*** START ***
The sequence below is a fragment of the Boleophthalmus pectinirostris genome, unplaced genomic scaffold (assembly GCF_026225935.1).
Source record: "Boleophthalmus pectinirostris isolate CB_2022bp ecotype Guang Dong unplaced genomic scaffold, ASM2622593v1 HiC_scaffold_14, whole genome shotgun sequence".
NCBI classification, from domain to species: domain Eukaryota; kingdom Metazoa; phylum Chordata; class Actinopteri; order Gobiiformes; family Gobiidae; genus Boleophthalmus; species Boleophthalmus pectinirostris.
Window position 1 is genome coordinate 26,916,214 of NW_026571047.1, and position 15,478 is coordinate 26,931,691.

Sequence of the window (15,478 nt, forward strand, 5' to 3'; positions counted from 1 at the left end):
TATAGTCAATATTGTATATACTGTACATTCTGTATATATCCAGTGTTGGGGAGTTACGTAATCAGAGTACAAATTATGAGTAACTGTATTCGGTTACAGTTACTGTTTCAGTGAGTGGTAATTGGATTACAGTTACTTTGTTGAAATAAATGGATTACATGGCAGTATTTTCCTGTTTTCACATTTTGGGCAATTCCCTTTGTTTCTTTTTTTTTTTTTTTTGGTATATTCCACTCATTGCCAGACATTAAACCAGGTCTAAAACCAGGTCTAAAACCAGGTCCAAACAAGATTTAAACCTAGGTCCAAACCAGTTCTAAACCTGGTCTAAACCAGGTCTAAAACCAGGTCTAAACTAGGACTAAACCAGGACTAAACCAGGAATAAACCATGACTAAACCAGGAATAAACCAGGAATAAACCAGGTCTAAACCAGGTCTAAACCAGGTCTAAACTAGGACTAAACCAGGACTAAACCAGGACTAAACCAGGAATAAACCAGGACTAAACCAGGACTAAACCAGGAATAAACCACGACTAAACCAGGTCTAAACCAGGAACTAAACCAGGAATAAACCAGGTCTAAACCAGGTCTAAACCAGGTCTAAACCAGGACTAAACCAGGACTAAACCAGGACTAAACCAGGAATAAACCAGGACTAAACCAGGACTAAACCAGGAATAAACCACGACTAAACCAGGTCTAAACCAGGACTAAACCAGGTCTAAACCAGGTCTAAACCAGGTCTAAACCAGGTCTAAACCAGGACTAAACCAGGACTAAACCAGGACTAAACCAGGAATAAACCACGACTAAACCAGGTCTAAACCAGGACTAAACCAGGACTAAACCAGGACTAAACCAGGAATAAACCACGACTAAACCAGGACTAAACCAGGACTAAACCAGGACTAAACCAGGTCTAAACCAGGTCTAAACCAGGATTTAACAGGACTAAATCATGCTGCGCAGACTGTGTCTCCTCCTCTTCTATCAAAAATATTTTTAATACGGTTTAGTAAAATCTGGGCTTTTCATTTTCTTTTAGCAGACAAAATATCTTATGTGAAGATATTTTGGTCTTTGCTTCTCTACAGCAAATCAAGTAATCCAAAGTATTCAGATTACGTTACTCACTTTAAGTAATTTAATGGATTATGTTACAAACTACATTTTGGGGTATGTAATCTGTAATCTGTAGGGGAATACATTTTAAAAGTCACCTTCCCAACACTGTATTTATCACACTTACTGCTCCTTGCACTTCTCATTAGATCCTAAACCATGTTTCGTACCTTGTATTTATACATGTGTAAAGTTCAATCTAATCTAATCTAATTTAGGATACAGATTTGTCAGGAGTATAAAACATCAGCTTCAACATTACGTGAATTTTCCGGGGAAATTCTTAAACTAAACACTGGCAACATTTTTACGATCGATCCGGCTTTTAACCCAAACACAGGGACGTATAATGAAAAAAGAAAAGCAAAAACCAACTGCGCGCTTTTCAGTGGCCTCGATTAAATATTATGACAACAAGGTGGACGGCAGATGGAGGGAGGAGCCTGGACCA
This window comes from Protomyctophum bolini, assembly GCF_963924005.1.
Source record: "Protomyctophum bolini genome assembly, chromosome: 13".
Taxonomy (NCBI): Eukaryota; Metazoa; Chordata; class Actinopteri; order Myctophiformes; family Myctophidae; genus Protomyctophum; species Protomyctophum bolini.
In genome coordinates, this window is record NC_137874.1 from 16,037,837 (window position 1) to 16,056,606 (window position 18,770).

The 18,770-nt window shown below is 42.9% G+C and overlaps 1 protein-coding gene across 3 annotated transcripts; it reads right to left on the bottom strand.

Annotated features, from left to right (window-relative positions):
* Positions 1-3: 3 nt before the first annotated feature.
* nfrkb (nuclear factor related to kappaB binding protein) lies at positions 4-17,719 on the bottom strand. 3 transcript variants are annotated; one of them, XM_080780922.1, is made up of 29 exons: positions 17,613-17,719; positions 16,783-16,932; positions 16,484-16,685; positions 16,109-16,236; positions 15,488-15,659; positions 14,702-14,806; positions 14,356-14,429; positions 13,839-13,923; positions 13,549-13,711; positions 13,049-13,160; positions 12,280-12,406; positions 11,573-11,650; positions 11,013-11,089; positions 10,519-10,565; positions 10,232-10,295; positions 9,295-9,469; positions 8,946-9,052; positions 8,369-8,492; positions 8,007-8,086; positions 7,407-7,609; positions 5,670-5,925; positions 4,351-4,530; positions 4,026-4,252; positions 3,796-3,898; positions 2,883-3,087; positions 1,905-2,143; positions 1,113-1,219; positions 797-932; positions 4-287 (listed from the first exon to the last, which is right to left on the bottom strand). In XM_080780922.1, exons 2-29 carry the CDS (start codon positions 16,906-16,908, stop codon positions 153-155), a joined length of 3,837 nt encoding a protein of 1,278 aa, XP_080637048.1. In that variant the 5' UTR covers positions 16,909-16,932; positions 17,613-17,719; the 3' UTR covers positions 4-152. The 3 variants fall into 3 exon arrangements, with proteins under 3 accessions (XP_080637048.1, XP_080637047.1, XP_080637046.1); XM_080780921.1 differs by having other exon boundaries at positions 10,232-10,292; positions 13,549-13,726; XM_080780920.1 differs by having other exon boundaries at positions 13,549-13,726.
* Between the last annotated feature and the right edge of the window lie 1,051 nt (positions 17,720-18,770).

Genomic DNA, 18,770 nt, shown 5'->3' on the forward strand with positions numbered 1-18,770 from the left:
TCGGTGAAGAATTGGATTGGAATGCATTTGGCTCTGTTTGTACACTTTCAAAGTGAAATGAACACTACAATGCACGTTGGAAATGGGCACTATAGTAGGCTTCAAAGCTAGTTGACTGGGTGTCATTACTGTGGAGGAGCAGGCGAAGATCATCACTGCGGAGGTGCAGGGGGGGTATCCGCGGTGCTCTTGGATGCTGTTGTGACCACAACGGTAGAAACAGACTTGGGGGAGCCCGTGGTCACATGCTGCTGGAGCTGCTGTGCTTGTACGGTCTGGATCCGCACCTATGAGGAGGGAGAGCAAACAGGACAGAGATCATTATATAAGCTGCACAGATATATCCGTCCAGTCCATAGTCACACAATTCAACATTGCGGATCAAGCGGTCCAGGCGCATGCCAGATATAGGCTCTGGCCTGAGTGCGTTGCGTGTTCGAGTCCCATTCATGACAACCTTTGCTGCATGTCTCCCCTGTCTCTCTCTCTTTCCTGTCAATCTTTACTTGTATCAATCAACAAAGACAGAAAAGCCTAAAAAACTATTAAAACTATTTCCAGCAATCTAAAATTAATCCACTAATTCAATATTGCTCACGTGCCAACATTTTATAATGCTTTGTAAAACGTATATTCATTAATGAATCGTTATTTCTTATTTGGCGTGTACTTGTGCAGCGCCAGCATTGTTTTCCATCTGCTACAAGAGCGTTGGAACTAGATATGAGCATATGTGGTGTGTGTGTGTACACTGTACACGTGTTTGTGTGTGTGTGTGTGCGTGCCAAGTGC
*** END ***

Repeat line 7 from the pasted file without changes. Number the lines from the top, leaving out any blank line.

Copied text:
This window comes from Protomyctophum bolini, assembly GCF_963924005.1.